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Housing Crises Go Global: The Boom, the Bust, and Beyond

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The authors discuss how public and private investment trends and financial innovations can find scalable solutions to global shelter needs.
This chapter is from the book

Global Housing Crisis and the Demand for Shelter Capital

Rapid population growth and urbanization accompanied by a global housing crisis are creating massive shelter poverty in an era of financial chaos and emerging social and political instability. The shelter crises are more visible than ever as rural areas empty and megacities abound with unregulated housing districts circling urban cores.

In many developing world capitals, more than half of the housing stock is informal or squatter settlements without clear property rights or access to capital for housing or home improvements. Slums are the fastest-growing housing stock in the world (25% annually). According to United Nations statistics, more than 1.6 billion people live in substandard housing (32% of the global urban population), and that will exceed 2 billion over the next ten years without major new solutions.1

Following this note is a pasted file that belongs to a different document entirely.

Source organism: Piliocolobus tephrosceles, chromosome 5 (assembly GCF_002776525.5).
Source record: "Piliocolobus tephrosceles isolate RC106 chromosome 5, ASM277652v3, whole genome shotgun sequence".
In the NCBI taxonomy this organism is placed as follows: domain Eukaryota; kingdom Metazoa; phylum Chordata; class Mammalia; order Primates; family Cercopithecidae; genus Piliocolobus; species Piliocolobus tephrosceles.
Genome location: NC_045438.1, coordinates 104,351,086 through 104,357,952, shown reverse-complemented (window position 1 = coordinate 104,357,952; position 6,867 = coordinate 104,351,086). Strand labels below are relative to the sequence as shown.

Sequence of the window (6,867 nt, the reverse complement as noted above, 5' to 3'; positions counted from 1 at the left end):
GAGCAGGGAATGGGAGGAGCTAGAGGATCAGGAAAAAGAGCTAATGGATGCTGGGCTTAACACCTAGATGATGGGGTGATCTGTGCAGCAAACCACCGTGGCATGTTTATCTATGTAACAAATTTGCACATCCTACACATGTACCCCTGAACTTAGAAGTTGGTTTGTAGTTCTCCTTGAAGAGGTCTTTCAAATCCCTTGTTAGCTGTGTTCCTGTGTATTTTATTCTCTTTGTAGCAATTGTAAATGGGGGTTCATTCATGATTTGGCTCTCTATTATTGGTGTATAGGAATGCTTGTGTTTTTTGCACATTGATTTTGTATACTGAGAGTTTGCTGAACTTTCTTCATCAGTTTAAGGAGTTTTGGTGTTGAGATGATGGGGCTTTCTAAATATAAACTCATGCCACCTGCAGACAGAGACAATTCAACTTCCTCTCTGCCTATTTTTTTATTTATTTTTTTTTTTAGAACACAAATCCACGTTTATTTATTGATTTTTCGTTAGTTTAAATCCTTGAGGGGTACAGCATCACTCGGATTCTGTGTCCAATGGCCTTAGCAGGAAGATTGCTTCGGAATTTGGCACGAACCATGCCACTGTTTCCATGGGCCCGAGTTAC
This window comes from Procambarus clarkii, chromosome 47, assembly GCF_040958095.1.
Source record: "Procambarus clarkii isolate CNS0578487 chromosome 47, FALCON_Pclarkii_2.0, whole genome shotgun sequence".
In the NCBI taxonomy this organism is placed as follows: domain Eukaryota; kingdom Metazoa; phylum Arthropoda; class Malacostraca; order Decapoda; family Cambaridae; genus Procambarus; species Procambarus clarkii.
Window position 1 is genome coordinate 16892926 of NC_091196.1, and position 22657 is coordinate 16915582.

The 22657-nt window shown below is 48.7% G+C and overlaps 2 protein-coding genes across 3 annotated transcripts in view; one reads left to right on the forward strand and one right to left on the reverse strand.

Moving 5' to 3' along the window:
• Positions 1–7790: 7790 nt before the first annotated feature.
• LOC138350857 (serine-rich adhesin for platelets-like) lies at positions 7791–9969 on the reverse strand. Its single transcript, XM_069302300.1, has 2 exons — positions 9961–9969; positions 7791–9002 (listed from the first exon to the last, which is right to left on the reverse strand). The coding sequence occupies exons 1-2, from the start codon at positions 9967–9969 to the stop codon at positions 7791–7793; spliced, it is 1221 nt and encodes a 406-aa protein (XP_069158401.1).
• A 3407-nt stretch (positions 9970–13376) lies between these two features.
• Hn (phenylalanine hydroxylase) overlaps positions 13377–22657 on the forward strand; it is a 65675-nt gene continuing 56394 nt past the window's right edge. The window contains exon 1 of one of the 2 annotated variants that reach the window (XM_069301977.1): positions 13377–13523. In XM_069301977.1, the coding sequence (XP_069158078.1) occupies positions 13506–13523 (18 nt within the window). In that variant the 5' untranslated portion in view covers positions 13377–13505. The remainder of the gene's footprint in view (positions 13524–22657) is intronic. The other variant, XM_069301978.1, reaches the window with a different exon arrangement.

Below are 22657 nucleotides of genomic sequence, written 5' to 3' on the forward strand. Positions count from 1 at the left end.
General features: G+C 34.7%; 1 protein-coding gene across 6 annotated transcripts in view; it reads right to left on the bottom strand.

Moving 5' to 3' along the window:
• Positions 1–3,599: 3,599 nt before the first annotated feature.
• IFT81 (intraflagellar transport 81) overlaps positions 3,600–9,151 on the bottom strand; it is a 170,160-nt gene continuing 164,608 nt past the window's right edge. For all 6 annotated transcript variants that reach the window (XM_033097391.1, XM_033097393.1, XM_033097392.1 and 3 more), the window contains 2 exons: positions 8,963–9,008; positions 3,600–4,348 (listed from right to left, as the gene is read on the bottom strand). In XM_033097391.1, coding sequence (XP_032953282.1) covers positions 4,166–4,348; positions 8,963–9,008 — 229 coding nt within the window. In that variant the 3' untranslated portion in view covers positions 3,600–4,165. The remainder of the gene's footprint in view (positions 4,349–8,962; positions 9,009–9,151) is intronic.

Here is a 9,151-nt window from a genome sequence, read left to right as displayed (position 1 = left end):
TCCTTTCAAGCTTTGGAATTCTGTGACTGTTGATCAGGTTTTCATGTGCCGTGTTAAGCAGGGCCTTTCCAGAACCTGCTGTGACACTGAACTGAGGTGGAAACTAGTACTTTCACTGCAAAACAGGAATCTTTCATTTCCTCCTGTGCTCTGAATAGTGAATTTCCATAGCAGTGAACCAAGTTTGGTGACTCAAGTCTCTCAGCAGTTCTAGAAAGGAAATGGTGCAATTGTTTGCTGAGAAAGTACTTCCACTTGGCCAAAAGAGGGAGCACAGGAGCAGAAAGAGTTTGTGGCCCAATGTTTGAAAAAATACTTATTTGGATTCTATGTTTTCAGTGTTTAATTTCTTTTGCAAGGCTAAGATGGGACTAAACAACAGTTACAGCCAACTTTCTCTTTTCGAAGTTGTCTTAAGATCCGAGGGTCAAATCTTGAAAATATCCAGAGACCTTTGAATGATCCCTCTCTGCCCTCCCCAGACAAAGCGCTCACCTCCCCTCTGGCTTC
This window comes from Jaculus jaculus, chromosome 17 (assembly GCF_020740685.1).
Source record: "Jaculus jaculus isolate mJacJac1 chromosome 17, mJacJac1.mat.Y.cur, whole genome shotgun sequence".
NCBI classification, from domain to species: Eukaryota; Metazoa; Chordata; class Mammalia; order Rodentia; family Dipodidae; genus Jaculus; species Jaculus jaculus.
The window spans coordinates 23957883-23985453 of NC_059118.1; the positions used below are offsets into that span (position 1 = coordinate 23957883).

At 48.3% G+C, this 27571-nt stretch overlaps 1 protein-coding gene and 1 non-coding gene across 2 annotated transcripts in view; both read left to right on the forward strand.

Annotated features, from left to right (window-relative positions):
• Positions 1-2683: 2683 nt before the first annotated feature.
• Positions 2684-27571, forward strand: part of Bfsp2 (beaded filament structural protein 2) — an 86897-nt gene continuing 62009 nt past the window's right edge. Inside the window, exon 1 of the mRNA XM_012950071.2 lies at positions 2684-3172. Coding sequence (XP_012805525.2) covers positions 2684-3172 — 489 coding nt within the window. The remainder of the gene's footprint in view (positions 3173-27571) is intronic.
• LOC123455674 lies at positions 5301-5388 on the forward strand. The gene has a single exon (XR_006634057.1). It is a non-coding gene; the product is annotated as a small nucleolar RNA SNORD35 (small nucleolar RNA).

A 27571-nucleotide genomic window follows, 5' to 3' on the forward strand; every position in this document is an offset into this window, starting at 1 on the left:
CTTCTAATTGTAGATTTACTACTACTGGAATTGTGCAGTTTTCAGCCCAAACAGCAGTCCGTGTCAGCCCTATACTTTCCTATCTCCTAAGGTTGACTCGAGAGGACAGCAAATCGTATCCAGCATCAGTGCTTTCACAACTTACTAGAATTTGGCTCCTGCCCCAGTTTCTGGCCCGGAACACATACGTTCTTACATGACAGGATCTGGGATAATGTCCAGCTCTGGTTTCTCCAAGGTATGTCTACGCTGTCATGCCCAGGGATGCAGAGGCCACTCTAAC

In the face of this, the United Nations Millennium Development goals call for a significant improvement in the lives of at least 100 million slum dwellers by 2020. If that goal is considered a victory for international housing policy efforts, you would have to wonder what a surrender would look like. This book explores how public and private investment trends and financial innovations can find scalable solutions to these global shelter needs.

In this context, the litany of data documenting housing dislocation grows daily. Housing markets are teetering in the U.S. and around the world. Financial crises have compounded the shelter problems in Greece, Spain, Italy, Ireland, Portugal, and other countries.2 Homebuilder sentiment remains at a historical low point as borrowers face difficulty getting mortgages from wary banks. The number of lenders seizing properties broke records in 2011. The bloated supply of unsold homes lingers, with ownerless houses at their highest since records have been kept. Foreclosure rates continue to soar.

Among 39 countries surveyed on house prices, 26 recorded price drops and 18 experienced accelerating rates of decline that are closely related to burgeoning debt and financial crises worldwide.3 The shadow of falling home prices is accompanied by a decrease in consumption spending, low consumer and producer confidence, an ongoing credit crunch, and worsening unemployment.

In this book, we look beyond the booms, bubbles, and inevitable busts of real estate markets to examine prospective solutions to finance housing’s future. Always, though, before moving forward, we have to understand the past.

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